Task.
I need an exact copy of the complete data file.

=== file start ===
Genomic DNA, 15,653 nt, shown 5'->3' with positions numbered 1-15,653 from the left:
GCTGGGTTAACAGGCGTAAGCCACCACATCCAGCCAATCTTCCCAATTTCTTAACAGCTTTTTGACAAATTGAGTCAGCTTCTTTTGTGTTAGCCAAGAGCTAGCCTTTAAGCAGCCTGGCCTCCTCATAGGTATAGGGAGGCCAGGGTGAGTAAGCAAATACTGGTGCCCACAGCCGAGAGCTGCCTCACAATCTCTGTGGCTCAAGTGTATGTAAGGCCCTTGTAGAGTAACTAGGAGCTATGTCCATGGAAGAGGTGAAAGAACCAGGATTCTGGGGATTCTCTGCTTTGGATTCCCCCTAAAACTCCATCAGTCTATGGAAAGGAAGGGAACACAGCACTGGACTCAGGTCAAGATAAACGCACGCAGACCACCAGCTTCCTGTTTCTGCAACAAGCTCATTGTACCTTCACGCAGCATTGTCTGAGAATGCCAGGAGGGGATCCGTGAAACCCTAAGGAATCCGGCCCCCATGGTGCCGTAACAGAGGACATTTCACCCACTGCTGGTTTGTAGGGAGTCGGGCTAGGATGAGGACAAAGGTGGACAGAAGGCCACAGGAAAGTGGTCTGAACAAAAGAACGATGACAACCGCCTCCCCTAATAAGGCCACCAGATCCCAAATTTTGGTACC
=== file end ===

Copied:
Genomic DNA, 15,653 nt, shown 5'->3' with positions numbered 1-15,653 from the left:
GCTGGGTTAACAGGCGTAAGCCACCACATCCAGCCAATCTTCCCAATTTCTTAACAGCTTTTTGACAAATTGAGTCAGCTTCTTTTGTGTTAGCCAAGAGCTAGCCTTTAAGCAGCCTGGCCTCCTCATAGGTATAGGGAGGCCAGGGTGAGTAAGCAAATACTGGTGCCCACAGCCGAGAGCTGCCTCACAATCTCTGTGGCTCAAGTGTATGTAAGGCCCTTGTAGAGTAACTAGGAGCTATGTCCATGGAAGAGGTGAAAGAACCAGGATTCTGGGGATTCTCTGCTTTGGATTCCCCCTAAAACTCCATCAGTCTATGGAAAGGAAGGGAACACAGCACTGGACTCAGGTCAAGATAAACGCACGCAGACCACCAGCTTCCTGTTTCTGCAACAAGCTCATTGTACCTTCACGCAGCATTGTCTGAGAATGCCAGGAGGGGATCCGTGAAACCCTAAGGAATCCGGCCCCCATGGTGCCGTAACAGAGGACATTTCACCCACTGCTGGTTTGTAGGGAGTCGGGCTAGGATGAGGACAAAGGTGGACAGAAGGCCACAGGAAAGTGGTCTGAACAAAAGAACGATGACAACCGCCTCCCCTAATAAGGCCACCAGATCCCAAATTTTGGTACC